Former President George H.W. Bush, the longest-living president in our nation’s history, died on Nov. 30 at the age of 94.
There will be a national day of mourning for the 41st president on Wednesday. The former president’s body will lie in state at the Capitol Rotunda in Washington, D.C. On Wednesday, there will be a state funeral at the Washington National Cathedral. The body will then be flown to Houston where it will lie in repose at St. Martin’s Episcopal Church in Houston. From there, Bush’s remains will be transported to his presidential library where he will be interred on Thursday next to his wife Barbara and his daughter Robin in College Station, Texas.
There are 38 burial sites for the men who served as president of the United States. America’s chief executives are buried in 18 states as well as Washington D.C. While burial sites for presidents such as Arlington National Cemetery are well known, the locations of the final resting places of the presidents vary, from presidential libraries, to family cemeteries, to burial places in the towns where they were from.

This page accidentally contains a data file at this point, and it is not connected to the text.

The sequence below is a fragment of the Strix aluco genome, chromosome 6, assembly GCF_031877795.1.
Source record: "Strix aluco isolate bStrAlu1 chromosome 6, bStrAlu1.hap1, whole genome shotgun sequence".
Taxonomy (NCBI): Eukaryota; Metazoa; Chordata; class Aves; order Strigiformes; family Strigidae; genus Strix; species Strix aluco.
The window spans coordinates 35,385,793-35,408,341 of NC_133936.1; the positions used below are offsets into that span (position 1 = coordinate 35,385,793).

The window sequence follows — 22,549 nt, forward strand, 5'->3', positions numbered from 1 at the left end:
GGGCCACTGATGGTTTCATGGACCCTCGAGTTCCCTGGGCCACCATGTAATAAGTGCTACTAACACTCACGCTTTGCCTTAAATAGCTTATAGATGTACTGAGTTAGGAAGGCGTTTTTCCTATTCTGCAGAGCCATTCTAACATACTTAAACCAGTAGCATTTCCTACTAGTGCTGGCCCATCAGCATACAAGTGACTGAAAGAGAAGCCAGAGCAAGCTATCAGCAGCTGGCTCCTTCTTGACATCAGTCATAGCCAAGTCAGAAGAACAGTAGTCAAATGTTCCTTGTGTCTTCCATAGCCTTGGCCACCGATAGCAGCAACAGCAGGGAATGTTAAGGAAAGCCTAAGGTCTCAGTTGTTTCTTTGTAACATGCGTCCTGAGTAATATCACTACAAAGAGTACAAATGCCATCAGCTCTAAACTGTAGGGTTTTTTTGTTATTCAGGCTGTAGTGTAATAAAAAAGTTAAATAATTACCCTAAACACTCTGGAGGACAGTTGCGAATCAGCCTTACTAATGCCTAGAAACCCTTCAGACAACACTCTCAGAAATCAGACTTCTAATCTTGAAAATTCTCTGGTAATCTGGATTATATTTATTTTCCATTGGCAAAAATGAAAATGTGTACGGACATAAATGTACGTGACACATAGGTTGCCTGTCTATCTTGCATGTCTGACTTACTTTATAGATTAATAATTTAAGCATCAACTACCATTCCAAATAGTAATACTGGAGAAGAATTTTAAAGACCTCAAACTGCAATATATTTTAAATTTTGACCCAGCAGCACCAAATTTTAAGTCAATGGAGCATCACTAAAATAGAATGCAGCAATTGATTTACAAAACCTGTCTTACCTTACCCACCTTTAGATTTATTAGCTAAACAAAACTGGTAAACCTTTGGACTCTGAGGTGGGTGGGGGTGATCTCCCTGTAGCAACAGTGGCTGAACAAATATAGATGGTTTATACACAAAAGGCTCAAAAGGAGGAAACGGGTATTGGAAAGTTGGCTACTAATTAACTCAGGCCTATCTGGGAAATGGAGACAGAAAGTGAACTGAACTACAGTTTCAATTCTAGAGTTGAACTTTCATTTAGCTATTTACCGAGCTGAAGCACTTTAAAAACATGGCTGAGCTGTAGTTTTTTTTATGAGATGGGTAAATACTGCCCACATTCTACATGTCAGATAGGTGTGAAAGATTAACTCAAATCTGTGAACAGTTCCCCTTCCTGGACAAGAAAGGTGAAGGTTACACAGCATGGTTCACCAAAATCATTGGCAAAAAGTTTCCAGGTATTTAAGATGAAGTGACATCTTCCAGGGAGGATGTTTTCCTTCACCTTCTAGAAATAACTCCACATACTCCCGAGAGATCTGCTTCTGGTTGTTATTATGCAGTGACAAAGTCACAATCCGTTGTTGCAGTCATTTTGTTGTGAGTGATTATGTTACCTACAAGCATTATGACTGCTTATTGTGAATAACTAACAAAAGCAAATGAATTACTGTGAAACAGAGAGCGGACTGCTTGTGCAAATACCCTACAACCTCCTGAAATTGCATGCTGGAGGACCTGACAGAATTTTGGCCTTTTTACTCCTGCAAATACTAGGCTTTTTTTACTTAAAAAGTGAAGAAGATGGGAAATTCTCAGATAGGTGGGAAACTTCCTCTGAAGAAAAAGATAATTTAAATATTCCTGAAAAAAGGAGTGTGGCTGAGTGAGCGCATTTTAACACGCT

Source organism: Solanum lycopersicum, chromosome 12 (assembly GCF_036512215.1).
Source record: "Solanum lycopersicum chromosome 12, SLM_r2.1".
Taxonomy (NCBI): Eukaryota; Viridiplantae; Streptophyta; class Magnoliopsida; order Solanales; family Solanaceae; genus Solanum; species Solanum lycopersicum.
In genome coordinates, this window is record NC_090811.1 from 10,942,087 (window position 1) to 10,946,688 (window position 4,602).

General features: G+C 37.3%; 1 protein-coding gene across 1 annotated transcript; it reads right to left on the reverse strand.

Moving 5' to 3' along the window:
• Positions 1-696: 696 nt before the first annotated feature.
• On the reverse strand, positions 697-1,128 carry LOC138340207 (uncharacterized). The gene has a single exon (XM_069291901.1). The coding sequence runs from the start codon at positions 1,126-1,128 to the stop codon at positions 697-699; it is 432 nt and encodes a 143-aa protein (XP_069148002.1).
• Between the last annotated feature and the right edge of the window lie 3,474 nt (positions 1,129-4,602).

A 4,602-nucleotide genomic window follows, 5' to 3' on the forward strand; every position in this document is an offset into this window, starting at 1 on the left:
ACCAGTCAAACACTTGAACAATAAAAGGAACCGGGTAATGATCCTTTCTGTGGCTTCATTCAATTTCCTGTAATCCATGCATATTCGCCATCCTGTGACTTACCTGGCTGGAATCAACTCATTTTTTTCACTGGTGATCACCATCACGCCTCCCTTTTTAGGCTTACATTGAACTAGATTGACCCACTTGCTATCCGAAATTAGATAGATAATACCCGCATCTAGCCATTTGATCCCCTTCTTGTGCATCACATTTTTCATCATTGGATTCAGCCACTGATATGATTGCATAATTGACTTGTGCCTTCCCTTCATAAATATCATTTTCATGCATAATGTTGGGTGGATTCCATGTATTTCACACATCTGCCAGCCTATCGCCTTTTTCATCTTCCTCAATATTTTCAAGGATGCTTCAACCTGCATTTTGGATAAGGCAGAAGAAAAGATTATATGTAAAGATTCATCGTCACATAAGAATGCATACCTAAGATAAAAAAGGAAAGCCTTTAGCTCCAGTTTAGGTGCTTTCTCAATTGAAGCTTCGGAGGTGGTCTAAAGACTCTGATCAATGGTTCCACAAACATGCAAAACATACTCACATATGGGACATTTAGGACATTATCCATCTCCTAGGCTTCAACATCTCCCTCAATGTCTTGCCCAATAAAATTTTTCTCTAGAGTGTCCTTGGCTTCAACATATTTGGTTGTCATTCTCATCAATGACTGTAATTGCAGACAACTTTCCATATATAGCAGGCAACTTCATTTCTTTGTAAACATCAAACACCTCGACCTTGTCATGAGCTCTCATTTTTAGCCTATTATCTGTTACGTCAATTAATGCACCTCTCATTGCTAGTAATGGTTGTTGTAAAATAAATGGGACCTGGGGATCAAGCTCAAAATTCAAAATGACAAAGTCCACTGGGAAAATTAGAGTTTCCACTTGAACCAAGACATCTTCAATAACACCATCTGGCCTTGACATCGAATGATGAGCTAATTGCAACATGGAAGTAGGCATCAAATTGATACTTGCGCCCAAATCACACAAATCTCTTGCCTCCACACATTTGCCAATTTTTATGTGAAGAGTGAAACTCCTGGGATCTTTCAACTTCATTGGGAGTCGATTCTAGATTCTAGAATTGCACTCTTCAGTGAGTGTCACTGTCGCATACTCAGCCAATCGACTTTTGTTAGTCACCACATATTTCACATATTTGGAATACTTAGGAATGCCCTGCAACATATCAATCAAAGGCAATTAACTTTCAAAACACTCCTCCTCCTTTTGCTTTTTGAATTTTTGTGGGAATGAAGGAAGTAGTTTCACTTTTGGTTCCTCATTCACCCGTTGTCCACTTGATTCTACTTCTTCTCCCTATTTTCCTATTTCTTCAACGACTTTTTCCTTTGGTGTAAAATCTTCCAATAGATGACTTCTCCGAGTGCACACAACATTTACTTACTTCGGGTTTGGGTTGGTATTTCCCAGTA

Before Bush, the longest-living presidents were Ronald Reagan and Gerald Ford, who both lived to be 93. Ford had been the longest-lived president by 45 days before the passing of Bush.
The president who died the youngest was John F. Kennedy, who was just 46 when he was assassinated in his first term in office in 1963. The president who died after serving the briefest term in office was William Henry Harrison, who passed away after just 32 days in office in 1841. He was the first president to die in office and the first to lie in state in the Capitol.